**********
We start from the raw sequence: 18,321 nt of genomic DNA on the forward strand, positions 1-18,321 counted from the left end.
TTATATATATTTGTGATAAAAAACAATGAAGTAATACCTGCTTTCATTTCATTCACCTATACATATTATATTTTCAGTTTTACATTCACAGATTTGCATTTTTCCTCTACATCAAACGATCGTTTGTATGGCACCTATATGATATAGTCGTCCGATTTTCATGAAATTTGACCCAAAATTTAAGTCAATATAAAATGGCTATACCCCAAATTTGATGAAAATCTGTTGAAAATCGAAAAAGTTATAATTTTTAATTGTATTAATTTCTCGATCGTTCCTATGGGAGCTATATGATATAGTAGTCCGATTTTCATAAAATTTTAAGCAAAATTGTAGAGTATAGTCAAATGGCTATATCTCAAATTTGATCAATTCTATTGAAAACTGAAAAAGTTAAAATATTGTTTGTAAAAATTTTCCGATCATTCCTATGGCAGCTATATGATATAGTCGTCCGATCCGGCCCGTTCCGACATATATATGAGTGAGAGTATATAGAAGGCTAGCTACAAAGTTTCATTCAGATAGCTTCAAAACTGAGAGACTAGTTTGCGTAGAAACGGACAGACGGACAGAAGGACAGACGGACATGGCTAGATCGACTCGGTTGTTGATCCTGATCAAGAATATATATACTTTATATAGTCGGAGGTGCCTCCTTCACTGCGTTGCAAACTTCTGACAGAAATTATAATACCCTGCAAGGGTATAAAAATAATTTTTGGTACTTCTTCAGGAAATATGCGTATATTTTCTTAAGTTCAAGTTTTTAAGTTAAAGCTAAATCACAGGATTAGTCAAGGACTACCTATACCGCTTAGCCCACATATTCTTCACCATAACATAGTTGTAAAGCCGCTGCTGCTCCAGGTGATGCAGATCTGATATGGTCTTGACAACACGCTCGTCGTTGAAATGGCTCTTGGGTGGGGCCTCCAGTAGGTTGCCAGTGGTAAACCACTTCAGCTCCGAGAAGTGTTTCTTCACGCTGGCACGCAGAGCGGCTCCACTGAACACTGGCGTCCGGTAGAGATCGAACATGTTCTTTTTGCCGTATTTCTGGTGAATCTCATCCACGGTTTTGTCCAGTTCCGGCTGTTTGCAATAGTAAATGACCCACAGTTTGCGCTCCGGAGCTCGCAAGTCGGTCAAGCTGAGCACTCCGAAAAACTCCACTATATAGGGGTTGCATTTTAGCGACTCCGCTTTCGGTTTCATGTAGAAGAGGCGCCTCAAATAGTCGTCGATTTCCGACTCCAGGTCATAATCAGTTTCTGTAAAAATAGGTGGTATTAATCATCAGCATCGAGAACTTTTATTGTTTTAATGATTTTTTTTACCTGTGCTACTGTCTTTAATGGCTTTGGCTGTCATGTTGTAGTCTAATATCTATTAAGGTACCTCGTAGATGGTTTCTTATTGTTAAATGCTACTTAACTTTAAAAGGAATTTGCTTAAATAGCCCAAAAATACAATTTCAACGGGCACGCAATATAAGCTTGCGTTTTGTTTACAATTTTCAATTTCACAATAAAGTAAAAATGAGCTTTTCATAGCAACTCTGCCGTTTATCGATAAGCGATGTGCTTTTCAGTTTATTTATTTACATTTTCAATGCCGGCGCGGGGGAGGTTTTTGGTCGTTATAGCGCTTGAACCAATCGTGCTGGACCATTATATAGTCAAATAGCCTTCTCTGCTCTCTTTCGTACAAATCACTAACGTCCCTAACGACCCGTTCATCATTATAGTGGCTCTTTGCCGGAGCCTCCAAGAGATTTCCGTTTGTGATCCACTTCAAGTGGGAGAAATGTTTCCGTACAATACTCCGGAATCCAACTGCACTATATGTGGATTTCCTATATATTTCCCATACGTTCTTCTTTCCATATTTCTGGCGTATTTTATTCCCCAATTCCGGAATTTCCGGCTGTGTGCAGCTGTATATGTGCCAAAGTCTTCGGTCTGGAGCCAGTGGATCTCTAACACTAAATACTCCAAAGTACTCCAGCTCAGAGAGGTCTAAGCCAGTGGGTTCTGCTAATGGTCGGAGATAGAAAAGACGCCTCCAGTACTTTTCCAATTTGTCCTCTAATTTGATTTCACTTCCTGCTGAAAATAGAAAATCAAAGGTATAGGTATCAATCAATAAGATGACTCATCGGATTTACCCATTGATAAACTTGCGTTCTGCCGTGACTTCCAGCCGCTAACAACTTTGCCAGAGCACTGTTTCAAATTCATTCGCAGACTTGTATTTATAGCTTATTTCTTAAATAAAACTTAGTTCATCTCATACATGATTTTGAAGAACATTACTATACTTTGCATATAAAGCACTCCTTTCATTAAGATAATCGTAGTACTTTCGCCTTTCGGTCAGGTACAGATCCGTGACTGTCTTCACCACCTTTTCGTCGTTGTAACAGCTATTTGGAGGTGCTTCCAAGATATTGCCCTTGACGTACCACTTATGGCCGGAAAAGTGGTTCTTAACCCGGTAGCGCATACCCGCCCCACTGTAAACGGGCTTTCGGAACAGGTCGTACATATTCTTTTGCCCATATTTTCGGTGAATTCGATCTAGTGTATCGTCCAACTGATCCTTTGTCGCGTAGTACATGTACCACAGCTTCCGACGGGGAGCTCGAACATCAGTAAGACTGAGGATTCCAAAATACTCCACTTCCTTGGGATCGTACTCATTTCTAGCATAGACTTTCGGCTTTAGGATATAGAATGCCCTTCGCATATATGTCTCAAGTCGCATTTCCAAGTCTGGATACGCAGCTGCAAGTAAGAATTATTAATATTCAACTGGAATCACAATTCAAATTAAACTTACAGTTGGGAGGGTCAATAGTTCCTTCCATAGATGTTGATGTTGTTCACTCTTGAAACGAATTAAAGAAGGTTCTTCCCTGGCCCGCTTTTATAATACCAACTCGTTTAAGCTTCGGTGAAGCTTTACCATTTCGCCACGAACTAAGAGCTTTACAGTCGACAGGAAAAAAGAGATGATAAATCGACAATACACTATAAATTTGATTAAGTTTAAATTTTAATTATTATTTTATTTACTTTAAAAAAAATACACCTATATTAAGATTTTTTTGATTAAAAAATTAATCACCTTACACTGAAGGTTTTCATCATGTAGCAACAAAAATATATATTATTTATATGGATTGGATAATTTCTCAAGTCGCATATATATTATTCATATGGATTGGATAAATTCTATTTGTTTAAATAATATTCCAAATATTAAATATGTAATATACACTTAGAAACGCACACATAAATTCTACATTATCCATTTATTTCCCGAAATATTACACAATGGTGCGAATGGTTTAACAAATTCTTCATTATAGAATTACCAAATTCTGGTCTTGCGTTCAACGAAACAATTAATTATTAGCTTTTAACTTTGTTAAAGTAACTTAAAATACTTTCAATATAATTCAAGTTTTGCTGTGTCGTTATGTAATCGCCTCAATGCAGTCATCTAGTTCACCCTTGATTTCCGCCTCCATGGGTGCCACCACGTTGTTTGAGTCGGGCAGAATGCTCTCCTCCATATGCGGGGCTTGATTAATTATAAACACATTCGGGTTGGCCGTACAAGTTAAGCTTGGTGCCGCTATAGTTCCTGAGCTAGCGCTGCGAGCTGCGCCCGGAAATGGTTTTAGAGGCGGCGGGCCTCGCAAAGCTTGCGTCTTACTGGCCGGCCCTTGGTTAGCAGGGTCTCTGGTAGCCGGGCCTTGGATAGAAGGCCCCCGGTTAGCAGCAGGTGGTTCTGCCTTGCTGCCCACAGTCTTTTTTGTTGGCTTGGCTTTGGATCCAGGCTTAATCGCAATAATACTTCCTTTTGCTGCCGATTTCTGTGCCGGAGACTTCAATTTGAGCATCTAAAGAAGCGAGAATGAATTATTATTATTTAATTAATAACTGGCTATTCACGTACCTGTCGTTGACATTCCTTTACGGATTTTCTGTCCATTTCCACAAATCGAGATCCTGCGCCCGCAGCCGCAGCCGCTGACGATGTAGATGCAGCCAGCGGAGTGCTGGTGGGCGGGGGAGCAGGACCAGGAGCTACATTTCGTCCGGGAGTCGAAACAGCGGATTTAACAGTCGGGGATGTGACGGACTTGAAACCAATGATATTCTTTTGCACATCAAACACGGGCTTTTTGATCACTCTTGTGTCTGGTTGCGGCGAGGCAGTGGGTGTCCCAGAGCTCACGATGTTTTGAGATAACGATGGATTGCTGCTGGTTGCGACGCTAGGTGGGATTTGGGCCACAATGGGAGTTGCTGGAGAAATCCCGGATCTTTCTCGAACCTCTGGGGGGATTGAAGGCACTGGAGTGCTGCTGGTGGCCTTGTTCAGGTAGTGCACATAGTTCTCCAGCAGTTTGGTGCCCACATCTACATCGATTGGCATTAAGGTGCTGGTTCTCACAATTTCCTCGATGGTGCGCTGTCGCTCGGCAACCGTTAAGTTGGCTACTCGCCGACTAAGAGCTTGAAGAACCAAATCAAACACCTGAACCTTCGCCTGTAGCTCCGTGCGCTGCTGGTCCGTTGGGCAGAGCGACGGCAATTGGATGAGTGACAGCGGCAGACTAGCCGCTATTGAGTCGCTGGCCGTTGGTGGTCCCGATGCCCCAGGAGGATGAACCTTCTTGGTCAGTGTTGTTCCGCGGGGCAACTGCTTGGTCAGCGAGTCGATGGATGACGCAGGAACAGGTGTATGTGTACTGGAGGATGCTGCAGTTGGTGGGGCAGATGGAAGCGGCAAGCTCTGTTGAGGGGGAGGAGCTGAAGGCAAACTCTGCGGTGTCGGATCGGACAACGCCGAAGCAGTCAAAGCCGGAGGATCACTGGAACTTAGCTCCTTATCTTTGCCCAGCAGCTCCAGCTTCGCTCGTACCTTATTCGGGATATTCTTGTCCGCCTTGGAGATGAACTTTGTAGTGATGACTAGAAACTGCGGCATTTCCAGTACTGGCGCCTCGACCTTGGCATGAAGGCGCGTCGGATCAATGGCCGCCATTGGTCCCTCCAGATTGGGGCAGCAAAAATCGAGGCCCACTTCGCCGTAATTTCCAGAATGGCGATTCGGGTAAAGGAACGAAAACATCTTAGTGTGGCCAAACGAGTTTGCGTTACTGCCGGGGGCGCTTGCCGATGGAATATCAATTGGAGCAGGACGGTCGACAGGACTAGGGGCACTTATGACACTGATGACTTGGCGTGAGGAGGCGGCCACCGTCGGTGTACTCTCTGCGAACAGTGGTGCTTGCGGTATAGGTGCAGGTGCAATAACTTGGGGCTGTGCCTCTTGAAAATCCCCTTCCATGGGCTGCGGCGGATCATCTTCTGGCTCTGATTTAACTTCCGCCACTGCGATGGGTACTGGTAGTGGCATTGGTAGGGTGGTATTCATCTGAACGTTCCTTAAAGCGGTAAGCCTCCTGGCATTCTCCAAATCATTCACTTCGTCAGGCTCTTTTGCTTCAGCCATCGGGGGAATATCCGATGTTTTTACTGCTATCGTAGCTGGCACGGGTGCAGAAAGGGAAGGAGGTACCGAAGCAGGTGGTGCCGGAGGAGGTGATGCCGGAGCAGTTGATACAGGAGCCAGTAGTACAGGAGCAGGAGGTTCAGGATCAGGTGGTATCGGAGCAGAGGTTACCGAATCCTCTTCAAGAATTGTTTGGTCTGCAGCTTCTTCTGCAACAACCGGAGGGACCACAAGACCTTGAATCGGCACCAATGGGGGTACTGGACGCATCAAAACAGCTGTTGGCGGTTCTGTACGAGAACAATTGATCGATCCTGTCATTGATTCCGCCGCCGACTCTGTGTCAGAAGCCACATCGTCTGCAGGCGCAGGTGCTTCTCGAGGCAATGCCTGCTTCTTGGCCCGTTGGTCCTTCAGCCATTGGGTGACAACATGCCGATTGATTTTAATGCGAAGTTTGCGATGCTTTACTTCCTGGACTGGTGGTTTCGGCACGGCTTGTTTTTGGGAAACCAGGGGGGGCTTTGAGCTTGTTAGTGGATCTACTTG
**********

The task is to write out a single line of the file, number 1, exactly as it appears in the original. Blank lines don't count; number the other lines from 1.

We start from the raw sequence: 18,321 nt of genomic DNA on the forward strand, positions 1-18,321 counted from the left end.